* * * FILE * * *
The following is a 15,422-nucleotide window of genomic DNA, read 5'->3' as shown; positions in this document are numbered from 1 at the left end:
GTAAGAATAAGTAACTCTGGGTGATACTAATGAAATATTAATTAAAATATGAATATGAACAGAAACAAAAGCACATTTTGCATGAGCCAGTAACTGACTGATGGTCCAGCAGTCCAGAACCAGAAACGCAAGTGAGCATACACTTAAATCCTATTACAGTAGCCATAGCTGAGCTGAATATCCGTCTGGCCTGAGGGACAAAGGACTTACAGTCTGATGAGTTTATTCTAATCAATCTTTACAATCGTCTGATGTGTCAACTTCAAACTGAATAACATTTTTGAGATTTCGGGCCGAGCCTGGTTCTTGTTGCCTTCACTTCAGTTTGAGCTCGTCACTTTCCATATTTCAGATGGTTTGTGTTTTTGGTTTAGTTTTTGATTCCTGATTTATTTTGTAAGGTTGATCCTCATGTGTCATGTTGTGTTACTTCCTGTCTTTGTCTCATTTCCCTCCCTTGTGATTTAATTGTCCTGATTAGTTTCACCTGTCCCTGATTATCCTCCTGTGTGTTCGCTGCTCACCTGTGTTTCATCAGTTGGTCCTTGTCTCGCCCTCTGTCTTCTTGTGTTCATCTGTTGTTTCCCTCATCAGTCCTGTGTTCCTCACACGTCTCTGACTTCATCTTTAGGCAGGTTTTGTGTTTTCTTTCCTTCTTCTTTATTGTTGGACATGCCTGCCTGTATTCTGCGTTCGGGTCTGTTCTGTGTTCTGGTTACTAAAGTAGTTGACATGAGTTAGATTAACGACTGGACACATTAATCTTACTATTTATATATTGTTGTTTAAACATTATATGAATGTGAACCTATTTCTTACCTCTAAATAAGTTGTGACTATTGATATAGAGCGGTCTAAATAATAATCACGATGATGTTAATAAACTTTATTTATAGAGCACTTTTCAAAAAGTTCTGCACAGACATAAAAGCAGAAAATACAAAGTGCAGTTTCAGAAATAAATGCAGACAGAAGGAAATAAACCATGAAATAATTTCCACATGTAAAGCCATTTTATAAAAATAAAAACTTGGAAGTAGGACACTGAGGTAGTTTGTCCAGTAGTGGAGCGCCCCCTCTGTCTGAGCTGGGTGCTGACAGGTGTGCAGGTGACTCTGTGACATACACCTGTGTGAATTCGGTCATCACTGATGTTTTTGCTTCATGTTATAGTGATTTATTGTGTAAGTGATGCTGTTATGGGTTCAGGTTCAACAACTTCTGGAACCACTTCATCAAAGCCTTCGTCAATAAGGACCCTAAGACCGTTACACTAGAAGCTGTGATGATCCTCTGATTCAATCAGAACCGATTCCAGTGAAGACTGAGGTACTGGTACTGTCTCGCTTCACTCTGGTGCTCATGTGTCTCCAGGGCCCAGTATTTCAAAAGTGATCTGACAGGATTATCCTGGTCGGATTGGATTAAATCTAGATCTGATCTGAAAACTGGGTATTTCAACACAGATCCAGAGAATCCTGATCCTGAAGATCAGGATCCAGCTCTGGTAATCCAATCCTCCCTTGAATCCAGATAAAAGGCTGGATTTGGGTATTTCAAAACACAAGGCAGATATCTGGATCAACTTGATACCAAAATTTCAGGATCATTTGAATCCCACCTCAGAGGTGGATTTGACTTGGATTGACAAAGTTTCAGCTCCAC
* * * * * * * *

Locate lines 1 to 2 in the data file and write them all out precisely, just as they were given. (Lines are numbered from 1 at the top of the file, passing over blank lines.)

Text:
The following is a 15,422-nucleotide window of genomic DNA, read 5'->3' as shown; positions in this document are numbered from 1 at the left end:
GTAAGAATAAGTAACTCTGGGTGATACTAATGAAATATTAATTAAAATATGAATATGAACAGAAACAAAAGCACATTTTGCATGAGCCAGTAACTGACTGATGGTCCAGCAGTCCAGAACCAGAAACGCAAGTGAGCATACACTTAAATCCTATTACAGTAGCCATAGCTGAGCTGAATATCCGTCTGGCCTGAGGGACAAAGGACTTACAGTCTGATGAGTTTATTCTAATCAATCTTTACAATCGTCTGATGTGTCAACTTCAAACTGAATAACATTTTTGAGATTTCGGGCCGAGCCTGGTTCTTGTTGCCTTCACTTCAGTTTGAGCTCGTCACTTTCCATATTTCAGATGGTTTGTGTTTTTGGTTTAGTTTTTGATTCCTGATTTATTTTGTAAGGTTGATCCTCATGTGTCATGTTGTGTTACTTCCTGTCTTTGTCTCATTTCCCTCCCTTGTGATTTAATTGTCCTGATTAGTTTCACCTGTCCCTGATTATCCTCCTGTGTGTTCGCTGCTCACCTGTGTTTCATCAGTTGGTCCTTGTCTCGCCCTCTGTCTTCTTGTGTTCATCTGTTGTTTCCCTCATCAGTCCTGTGTTCCTCACACGTCTCTGACTTCATCTTTAGGCAGGTTTTGTGTTTTCTTTCCTTCTTCTTTATTGTTGGACATGCCTGCCTGTATTCTGCGTTCGGGTCTGTTCTGTGTTCTGGTTACTAAAGTAGTTGACATGAGTTAGATTAACGACTGGACACATTAATCTTACTATTTATATATTGTTGTTTAAACATTATATGAATGTGAACCTATTTCTTACCTCTAAATAAGTTGTGACTATTGATATAGAGCGGTCTAAATAATAATCACGATGATGTTAATAAACTTTATTTATAGAGCACTTTTCAAAAAGTTCTGCACAGACATAAAAGCAGAAAATACAAAGTGCAGTTTCAGAAATAAATGCAGACAGAAGGAAATAAACCATGAAATAATTTCCACATGTAAAGCCATTTTATAAAAATAAAAACTTGGAAGTAGGACACTGAGGTAGTTTGTCCAGTAGTGGAGCGCCCCCTCTGTCTGAGCTGGGTGCTGACAGGTGTGCAGGTGACTCTGTGACATACACCTGTGTGAATTCGGTCATCACTGATGTTTTTGCTTCATGTTATAGTGATTTATTGTGTAAGTGATGCTGTTATGGGTTCAGGTTCAACAACTTCTGGAACCACTTCATCAAAGCCTTCGTCAATAAGGACCCTAAGACCGTTACACTAGAAGCTGTGATGATCCTCTGATTCAATCAGAACCGATTCCAGTGAAGACTGAGGTACTGGTACTGTCTCGCTTCACTCTGGTGCTCATGTGTCTCCAGGGCCCAGTATTTCAAAAGTGATCTGACAGGATTATCCTGGTCGGATTGGATTAAATCTAGATCTGATCTGAAAACTGGGTATTTCAACACAGATCCAGAGAATCCTGATCCTGAAGATCAGGATCCAGCTCTGGTAATCCAATCCTCCCTTGAATCCAGATAAAAGGCTGGATTTGGGTATTTCAAAACACAAGGCAGATATCTGGATCAACTTGATACCAAAATTTCAGGATCATTTGAATCCCACCTCAGAGGTGGATTTGACTTGGATTGACAAAGTTTCAGCTCCAC